## The Difference (and Sum) of Two Powers

We know that the difference of two squares can be factorised as follows:

$a^2-b^2=(a-b)(a+b)$

So for example: $9x^2-16=(3x-4)(3x+4)$

You may wonder if we can extend this to cubes and other powers. In fact, we can factorise the difference of any powers as follows:

$a^n-b^n=(a-b)(a^{n-1}+ba^{n-2}+b^2a^{n-3}+ \cdots +b^{n-3}a^2+b^{n-2}a+b^{n-1})=(a-b)\left(\sum_{r=0}^{n-1}a^{n-1-k}b^k\right)$

You may also wonder if we can factorise the sum of two powers. This only works for odd powers, and can be done as follows:

$a^{2n+1}+b^{2n+1}=(a+b)(a^{2n}-ba^{2n-1}+b^2a^{2n-2}- \cdots +b^{2n-2}a^2-b^{2n-1}a+b^{2n})=(a+b)\left(\sum_{r=0}^{2n} a^{2n-k}(-b)^k\right)$

Note that this time the signs in the factorisation alternate, starting with a $$+$$ in the first bracket, then a $$-$$ as the first sign in the second bracket, a $$+$$ as the second and so on.

## Proof of $$a^n-b^n$$

We can prove the above quite easily by considering the right-hand side of the equations. For the first equation, we have:

$(a-b)\left(\sum_{r=0}^{n-1}a^{n-1-k}b^k\right)$

Expanding gives: $a\sum_{r=0}^{n-1}(a^{n-1-k}b^k) -b\sum_{r=0}^{n-1}(a^{n-1-k}b^k)$

$=\sum_{r=0}^{n-1}(a^{n-k}b^k) -\sum_{r=0}^{n-1}(a^{n-1-k}b^{k+1})$

Notice that the second term is just the first term but with $$k+1$$ instead of $$k$$, so we can rewrite the second term as:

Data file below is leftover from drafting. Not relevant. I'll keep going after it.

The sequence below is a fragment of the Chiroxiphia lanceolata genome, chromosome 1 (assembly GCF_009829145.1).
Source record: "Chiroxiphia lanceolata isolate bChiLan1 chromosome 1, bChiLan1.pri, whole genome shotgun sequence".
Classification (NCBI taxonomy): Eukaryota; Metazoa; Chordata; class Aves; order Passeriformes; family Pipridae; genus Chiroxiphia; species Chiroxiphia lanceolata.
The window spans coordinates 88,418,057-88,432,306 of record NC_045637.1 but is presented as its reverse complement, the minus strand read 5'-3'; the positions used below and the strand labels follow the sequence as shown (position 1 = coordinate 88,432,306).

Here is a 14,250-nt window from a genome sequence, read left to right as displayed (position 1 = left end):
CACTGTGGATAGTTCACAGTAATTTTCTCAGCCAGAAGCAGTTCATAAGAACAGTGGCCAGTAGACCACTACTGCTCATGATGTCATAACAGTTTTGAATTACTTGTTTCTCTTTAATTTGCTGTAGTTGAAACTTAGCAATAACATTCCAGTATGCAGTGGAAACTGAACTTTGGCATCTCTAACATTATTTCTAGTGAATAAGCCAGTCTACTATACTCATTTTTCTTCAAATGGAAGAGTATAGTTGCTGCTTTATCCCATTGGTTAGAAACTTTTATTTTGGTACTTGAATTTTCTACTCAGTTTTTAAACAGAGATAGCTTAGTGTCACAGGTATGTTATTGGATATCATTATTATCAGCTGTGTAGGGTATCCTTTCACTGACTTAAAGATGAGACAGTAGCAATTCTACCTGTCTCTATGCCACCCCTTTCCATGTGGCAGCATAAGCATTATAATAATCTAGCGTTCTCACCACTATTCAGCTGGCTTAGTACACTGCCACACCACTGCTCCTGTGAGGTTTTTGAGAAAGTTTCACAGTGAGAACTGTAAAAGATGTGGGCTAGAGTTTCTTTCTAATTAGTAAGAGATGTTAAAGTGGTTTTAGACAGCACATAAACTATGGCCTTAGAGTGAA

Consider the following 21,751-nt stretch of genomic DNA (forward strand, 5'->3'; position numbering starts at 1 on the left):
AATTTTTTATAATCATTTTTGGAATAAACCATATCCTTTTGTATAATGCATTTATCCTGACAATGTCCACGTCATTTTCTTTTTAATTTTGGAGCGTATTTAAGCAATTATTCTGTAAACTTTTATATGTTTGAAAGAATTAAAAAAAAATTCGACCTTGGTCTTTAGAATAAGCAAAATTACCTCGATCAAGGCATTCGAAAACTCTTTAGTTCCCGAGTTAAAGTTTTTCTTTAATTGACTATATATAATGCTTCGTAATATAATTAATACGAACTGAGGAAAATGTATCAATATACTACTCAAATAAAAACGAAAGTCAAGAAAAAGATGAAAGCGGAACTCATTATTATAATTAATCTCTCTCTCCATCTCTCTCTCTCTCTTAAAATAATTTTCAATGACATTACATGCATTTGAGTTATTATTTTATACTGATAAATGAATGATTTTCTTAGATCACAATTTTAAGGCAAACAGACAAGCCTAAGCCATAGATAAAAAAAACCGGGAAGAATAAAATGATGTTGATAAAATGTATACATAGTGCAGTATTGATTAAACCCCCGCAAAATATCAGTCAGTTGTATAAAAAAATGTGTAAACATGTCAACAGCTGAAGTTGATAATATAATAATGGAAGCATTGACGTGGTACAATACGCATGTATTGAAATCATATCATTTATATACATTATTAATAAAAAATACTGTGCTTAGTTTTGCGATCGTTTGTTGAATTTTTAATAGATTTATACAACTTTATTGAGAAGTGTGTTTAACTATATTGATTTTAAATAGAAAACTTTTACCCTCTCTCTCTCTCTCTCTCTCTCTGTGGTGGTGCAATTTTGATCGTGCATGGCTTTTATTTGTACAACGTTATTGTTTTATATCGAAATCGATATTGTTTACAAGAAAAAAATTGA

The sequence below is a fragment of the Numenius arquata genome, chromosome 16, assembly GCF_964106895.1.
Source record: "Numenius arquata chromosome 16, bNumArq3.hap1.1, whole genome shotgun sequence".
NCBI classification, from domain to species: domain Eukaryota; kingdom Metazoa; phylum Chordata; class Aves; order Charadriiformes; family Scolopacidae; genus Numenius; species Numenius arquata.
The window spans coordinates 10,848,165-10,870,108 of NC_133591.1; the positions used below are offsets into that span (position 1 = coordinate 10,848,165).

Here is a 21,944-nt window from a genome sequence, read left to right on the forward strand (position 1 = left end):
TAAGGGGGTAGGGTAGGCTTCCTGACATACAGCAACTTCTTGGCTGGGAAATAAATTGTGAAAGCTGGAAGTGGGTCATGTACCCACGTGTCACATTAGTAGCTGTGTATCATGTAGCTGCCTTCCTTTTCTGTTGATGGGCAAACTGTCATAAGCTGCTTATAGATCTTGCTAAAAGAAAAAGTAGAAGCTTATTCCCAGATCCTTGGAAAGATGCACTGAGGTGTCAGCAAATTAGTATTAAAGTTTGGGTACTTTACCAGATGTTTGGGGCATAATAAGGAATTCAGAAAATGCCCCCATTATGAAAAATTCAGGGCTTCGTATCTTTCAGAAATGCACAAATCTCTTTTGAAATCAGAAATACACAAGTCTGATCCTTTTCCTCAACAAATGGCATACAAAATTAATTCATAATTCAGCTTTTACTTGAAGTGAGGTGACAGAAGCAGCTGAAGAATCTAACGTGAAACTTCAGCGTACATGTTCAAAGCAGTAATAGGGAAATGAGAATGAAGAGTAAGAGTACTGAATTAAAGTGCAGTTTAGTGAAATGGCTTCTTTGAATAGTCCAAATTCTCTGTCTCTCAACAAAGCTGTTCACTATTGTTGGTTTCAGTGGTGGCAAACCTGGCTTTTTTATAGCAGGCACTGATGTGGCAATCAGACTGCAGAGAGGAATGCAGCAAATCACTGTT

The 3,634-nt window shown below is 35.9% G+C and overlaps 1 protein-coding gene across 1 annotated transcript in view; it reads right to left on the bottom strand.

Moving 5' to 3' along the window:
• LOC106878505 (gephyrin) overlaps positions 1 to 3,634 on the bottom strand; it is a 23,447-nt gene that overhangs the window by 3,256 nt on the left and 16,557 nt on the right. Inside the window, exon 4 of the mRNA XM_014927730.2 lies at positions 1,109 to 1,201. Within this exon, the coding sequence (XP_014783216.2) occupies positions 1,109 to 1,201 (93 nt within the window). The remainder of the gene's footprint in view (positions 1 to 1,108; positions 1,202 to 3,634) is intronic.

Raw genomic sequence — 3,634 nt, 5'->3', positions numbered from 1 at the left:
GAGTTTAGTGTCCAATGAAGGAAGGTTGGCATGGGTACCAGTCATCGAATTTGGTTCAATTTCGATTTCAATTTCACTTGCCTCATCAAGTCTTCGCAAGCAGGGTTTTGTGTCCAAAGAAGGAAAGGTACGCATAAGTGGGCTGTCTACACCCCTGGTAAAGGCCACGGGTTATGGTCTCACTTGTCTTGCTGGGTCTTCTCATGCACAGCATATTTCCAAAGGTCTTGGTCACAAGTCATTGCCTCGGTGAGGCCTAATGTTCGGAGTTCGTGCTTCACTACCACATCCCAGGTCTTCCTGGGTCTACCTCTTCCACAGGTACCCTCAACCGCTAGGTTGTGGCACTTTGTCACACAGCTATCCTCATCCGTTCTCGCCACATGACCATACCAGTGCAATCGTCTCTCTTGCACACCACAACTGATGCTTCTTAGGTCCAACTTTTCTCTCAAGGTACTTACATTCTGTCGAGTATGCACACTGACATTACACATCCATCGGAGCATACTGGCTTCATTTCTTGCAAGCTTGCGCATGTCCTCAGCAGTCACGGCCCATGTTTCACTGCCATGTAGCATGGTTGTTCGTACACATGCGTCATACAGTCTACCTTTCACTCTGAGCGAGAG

$\sum_{r=0}^{n-1}(a^{n-k}b^k) -\sum_{r=1}^{n}(a^{n-k}b^{k})$

Now notice that all of the terms accept $$a^n$$ and $$b^n$$ cancel, giving $$a^n-b^n$$.

## Proof of $$a^{2n+1}+b^{2n+1}$$

We can use a similar approach:

$(a+b)\left(\sum_{r=0}^{2n} a^{2n-k}(-b)^k\right)$

$=a\sum_{r=0}^{2n} (a^{2n-k}(-b)^k)+b\sum_{r=0}^{2n} (a^{2n-k}(-b)^k)$

$=a\sum_{r=0}^{2n} (a^{2n-k}(-b)^k)-(-b)\sum_{r=0}^{2n} (a^{2n-k}(-b)^k)$

$=\sum_{r=0}^{2n} (a^{2n-k+1}(-b)^k)-\sum_{r=0}^{2n} (a^{2n-k}(-b)^{k+1})$

$=\sum_{r=0}^{2n} (a^{2n-k+1}(-b)^k)-\sum_{r=0}^{2n} (a^{2n-k-1+1}(-b)^{k+1})$

$=\sum_{r=0}^{2n} (a^{2n-k+1}(-b)^k)-\sum_{r=1}^{2n+1} (a^{2n-k+1}(-b)^{k})$

$=a^{2n+1}-(-b)^{2n+1}$

$=a^{2n+1}+b^{2n+1}$

## $$a^{2n}+b^{2n}$$?

We could then, conjecture that we can write $$a^{2n}+b^{2n}$$ in the form $$(a+b)(p)$$, where $$p$$ is an integer if both $$a$$ and $$b$$ are integers. However, we can easily disprove this by counterexample.  For example, take $$a=1$$ and $$b=2$$. Then:

$1^2+2^2=(1+2)(p)$

$5=3p$

$\therefore p=\frac{5}{3}$

But this is not an integer, so our conjecture is false.